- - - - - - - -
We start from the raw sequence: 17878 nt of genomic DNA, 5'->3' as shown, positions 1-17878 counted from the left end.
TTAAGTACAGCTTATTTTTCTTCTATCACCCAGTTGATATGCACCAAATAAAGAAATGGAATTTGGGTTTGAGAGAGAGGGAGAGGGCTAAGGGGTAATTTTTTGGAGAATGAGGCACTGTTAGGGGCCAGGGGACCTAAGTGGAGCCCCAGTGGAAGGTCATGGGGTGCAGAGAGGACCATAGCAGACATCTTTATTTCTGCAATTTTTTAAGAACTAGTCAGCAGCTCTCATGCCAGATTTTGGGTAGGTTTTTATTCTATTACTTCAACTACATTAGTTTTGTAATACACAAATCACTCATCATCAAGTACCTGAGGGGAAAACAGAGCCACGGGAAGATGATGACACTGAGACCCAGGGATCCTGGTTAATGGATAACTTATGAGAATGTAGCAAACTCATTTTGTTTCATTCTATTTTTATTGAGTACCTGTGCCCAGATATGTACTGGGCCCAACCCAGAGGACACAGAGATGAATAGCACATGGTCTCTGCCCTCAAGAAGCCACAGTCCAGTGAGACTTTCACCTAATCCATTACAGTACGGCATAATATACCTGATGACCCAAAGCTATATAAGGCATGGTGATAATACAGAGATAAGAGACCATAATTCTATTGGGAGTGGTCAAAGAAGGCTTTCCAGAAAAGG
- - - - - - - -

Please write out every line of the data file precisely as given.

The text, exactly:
We start from the raw sequence: 17878 nt of genomic DNA, 5'->3' as shown, positions 1-17878 counted from the left end.
TTAAGTACAGCTTATTTTTCTTCTATCACCCAGTTGATATGCACCAAATAAAGAAATGGAATTTGGGTTTGAGAGAGAGGGAGAGGGCTAAGGGGTAATTTTTTGGAGAATGAGGCACTGTTAGGGGCCAGGGGACCTAAGTGGAGCCCCAGTGGAAGGTCATGGGGTGCAGAGAGGACCATAGCAGACATCTTTATTTCTGCAATTTTTTAAGAACTAGTCAGCAGCTCTCATGCCAGATTTTGGGTAGGTTTTTATTCTATTACTTCAACTACATTAGTTTTGTAATACACAAATCACTCATCATCAAGTACCTGAGGGGAAAACAGAGCCACGGGAAGATGATGACACTGAGACCCAGGGATCCTGGTTAATGGATAACTTATGAGAATGTAGCAAACTCATTTTGTTTCATTCTATTTTTATTGAGTACCTGTGCCCAGATATGTACTGGGCCCAACCCAGAGGACACAGAGATGAATAGCACATGGTCTCTGCCCTCAAGAAGCCACAGTCCAGTGAGACTTTCACCTAATCCATTACAGTACGGCATAATATACCTGATGACCCAAAGCTATATAAGGCATGGTGATAATACAGAGATAAGAGACCATAATTCTATTGGGAGTGGTCAAAGAAGGCTTTCCAGAAAAGG